Huge boost. Turkish PM Erdogan
Photo: AP

Turks approve constitutional amendments

Preliminary count shows 58% of Turkish voters back government-backed political, economic reform; opponents say changes threaten secularism, undermine judiciary

Prime Minister Tayyip Erdogan said on Sunday Turkey had passed a historic threshold by voting in favor of constitutional reforms and said the result was a defeat for supporters of military coups.


An unofficial, preliminary count showed 58 percent of Turkish voters approved a raft of government-backed constitutional amendments in a referendum on Sunday with 99 percent of ballot boxes counted, according to private NTV television channel. The charter was drafted after a military coup in 1980.


Critics say the reforms will undermine the judiciary and pose a threat to the Muslim nation's secularism.


The referendum marks a huge boost for Prime Minister Erdogan, whose AK Party will seek to win a third term as a single party government at a general election due by July next year.


"It's better than expected, and it's a good endorsement ahead of next year's elections," Semih Idiz, a columnist with Milliyet newspaper," said earlier.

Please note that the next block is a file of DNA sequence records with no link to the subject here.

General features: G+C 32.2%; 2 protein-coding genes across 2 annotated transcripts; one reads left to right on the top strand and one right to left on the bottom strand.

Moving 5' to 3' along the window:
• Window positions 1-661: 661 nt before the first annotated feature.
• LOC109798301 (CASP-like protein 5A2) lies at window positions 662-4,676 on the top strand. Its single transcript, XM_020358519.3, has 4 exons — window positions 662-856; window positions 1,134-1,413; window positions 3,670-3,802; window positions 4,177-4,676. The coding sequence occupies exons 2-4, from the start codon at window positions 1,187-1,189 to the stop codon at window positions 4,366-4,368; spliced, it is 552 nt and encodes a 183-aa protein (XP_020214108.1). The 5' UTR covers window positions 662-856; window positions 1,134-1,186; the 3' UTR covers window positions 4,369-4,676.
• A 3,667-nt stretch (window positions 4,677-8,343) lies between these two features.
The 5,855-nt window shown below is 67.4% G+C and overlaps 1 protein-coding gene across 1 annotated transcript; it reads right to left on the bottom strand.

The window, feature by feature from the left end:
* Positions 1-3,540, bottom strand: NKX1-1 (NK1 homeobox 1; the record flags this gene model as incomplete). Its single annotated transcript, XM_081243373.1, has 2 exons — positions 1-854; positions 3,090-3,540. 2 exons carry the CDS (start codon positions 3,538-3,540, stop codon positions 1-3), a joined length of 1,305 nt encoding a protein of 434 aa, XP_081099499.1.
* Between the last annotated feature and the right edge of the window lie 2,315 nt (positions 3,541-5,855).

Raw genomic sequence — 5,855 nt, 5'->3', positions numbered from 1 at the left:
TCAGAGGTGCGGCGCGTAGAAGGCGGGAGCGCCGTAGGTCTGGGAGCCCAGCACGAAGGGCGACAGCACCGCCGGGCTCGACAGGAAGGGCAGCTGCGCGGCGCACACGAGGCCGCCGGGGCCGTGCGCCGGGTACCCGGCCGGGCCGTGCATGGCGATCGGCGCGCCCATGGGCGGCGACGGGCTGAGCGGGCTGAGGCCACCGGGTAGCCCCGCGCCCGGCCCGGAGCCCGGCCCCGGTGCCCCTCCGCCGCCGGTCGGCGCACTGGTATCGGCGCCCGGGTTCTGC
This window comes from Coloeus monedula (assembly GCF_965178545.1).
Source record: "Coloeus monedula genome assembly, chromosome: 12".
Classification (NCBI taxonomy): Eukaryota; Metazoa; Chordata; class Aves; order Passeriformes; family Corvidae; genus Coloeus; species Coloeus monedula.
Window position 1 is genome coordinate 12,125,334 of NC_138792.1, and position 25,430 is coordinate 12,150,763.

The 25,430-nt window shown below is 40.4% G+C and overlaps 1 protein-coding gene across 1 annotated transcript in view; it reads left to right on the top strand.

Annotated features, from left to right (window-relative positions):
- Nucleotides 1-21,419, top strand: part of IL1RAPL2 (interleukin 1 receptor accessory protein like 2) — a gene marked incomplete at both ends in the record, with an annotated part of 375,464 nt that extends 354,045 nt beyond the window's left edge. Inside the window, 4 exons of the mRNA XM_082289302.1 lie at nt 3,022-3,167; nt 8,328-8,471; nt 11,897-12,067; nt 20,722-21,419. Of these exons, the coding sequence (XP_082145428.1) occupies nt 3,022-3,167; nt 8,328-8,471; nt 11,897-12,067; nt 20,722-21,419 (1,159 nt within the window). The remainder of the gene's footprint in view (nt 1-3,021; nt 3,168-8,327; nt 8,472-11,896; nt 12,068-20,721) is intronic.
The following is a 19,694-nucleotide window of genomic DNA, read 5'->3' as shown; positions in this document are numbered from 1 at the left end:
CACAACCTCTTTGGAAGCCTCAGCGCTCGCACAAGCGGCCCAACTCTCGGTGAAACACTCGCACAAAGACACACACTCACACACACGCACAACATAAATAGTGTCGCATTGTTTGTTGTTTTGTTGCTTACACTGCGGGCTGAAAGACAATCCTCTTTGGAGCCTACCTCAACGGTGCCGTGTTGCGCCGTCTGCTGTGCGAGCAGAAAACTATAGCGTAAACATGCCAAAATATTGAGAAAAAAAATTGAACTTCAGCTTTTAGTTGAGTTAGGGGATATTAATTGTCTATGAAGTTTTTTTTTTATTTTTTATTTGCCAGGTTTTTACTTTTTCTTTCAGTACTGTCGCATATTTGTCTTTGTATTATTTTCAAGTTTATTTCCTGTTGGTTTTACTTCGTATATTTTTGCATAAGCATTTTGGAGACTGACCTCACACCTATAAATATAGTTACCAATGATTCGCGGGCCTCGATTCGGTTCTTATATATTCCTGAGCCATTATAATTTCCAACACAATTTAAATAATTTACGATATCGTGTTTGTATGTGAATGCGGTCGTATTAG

Erdogan looks on as his wife casts vote Sunday (Photo: Reuters)


Though the AK Party has pushed political and economic reforms and spearheaded Turkey's drive for membership of the European Union since coming to power in 2002, the secular establishment accuses it of harboring Islamist ambitions.


The secularist opposition does not dispute that some changes are necessary. But it says the proposals would also open the way for the AK party to take over the courts after building up a strong power base within the state during eight years in office.


With the military's once-formidable power clipped by EU-driven reforms, the high courts have become the last redoubt of a conservative secularist establishment.


The package includes 26 articles. Most are seen as progressive and uncontroversial, including one that would make the military more answerable to civilian courts.


But opponents say proposed changes to the make-up of the Constitutional Court and the High Board of Judges and Prosecutors, a state body charged with appointing magistrates, raise concerns over the future independence of the judiciary.



פרסום ראשון: 09.12.10, 20:00
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